The disposal of tires at the end of their lifetime is difficult due to the potential hazards of old tires in landfills, e.g., an increased fire risk. To decrease the negative impact on the environment, they should be repurposed for material recovery or energy recovery. Tire rubber can, for example, improve the toughness of cement. To access the materials, the tires can be pyrolyzed, resulting in the production of char, oil, gas, and metal. While the gas and oil can be directly used as energy sources for the pyrolysis process, the high specific surface area of the char makes it useful for adsorption purposes.
Robert Cherbański, Warsaw University of Technology, Poland, and colleagues have studied the use of activated tire pyrolysis chars in the absorption of phenols from aqueous solutions. Chars activated for different lengths of time were compared with commercially available carbon black. Phenol, 4-chlorophenol, and 2,4-dichlorophenol were chosen as model contaminants because they are commonly found in drinking water.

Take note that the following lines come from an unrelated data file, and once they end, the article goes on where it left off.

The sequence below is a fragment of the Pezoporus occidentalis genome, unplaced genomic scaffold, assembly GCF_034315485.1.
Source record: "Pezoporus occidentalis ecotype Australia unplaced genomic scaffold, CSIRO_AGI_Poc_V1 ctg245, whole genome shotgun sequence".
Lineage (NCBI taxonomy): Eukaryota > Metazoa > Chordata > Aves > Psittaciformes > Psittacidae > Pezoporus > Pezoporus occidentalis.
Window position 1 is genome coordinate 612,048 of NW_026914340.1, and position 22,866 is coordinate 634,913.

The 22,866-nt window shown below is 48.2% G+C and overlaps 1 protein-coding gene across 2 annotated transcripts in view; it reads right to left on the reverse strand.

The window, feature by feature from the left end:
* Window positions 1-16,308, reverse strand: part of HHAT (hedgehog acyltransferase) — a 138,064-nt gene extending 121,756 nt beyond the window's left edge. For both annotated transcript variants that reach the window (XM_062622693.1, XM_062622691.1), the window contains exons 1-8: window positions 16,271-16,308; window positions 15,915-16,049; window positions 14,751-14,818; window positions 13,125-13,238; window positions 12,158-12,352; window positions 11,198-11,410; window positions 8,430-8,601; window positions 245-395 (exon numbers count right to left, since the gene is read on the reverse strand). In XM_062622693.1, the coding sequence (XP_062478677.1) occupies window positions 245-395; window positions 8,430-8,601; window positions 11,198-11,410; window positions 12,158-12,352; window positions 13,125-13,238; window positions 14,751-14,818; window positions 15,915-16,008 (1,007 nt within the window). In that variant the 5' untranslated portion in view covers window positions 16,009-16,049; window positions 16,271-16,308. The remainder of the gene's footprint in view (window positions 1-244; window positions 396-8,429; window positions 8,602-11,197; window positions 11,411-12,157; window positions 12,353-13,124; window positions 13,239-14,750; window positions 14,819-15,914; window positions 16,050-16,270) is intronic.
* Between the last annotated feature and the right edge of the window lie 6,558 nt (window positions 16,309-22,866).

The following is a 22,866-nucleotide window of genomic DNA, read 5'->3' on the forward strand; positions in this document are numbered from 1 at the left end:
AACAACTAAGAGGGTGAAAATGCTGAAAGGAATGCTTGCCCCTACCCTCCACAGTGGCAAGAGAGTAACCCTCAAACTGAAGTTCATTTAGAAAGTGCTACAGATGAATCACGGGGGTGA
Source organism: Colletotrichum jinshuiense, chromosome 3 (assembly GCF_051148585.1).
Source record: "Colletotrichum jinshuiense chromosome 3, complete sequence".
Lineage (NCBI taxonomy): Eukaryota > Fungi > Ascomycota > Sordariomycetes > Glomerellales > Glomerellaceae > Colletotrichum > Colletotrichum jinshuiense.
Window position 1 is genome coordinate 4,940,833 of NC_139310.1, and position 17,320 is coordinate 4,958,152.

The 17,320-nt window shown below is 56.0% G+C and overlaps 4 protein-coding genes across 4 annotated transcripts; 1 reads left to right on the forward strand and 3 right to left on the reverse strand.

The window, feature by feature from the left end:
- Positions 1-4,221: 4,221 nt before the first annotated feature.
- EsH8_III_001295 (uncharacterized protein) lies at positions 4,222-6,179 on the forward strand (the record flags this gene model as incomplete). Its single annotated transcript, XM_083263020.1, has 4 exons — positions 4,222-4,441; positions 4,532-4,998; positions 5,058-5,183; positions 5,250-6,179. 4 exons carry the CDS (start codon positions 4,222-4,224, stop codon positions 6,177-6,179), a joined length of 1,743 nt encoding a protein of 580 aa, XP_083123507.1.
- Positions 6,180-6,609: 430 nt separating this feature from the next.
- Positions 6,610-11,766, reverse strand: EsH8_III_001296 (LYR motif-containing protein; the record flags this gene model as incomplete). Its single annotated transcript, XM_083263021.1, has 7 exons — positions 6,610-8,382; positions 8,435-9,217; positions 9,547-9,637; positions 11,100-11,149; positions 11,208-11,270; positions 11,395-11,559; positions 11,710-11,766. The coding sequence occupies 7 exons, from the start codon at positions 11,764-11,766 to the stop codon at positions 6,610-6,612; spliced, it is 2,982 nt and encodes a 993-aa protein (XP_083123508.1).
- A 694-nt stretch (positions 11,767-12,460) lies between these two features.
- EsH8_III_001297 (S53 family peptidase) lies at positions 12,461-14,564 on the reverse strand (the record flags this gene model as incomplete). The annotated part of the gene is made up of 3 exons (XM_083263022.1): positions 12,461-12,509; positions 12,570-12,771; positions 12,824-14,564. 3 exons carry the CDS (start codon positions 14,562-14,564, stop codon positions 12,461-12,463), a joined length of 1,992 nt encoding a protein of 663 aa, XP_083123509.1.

Adsorption experiments showed that longer activation times led to better adsorption efficiencies. This might be due to the increased surface area and pore volume, which both increase with longer activation time. Additionally, the adsorption of phenols depends on the chemical composition of the solution. A higher pH, for example, reduces the adsorption efficiency drastically. Similarly, higher ionic strength, which the team created by the addition of NaCl, increased the adsorption.
Overall, the work shows that activated chars from tire pyrolysis can be effectively used to absorb phenols from wastewater. By applying circular economy principles, this could contribute to environmental protection.
- Adsorption Properties of Activated Tire Pyrolysis Chars for Phenol and Chlorophenols,
Krzysztof Kuśmierek, Andrzej Świątkowski, Tomasz Kotkowski, Robert Cherbański, Eugeniusz Molga,
Chem. Eng. Technol. 2020.
The article is part of a Chemical Engineering & Technology Special Issue on Hydrogen Energy Production